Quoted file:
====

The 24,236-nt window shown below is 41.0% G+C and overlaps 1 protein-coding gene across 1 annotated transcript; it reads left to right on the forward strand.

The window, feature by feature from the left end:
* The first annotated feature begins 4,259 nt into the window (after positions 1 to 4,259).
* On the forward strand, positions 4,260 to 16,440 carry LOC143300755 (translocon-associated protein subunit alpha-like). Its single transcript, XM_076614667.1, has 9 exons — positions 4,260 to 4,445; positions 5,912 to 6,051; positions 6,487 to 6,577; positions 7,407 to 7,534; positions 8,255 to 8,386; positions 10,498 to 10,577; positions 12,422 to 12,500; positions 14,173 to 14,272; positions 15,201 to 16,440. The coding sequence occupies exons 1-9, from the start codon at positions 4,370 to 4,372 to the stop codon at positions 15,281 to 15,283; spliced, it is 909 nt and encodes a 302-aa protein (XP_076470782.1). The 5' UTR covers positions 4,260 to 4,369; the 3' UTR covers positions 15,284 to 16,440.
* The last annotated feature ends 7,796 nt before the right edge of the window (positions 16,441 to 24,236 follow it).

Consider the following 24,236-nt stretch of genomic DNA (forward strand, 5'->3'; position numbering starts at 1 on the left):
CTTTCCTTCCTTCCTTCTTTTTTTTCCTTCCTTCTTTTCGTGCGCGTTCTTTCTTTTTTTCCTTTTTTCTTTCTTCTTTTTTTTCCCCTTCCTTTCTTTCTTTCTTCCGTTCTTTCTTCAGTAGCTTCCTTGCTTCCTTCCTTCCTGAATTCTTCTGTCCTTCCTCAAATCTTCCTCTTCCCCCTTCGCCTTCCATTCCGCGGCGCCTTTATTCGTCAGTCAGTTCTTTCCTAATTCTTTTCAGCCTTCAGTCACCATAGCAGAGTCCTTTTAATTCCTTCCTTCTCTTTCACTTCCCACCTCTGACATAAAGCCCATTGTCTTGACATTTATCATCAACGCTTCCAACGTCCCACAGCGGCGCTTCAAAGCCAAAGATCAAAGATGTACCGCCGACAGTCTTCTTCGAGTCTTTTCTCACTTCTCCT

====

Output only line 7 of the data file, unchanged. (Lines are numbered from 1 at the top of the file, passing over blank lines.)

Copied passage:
CTTTCCTTCCTTCCTTCTTTTTTTTCCTTCCTTCTTTTCGTGCGCGTTCTTTCTTTTTTTCCTTTTTTCTTTCTTCTTTTTTTTCCCCTTCCTTTCTTTCTTTCTTCCGTTCTTTCTTCAGTAGCTTCCTTGCTTCCTTCCTTCCTGAATTCTTCTGTCCTTCCTCAAATCTTCCTCTTCCCCCTTCGCCTTCCATTCCGCGGCGCCTTTATTCGTCAGTCAGTTCTTTCCTAATTCTTTTCAGCCTTCAGTCACCATAGCAGAGTCCTTTTAATTCCTTCCTTCTCTTTCACTTCCCACCTCTGACATAAAGCCCATTGTCTTGACATTTATCATCAACGCTTCCAACGTCCCACAGCGGCGCTTCAAAGCCAAAGATCAAAGATGTACCGCCGACAGTCTTCTTCGAGTCTTTTCTCACTTCTCCT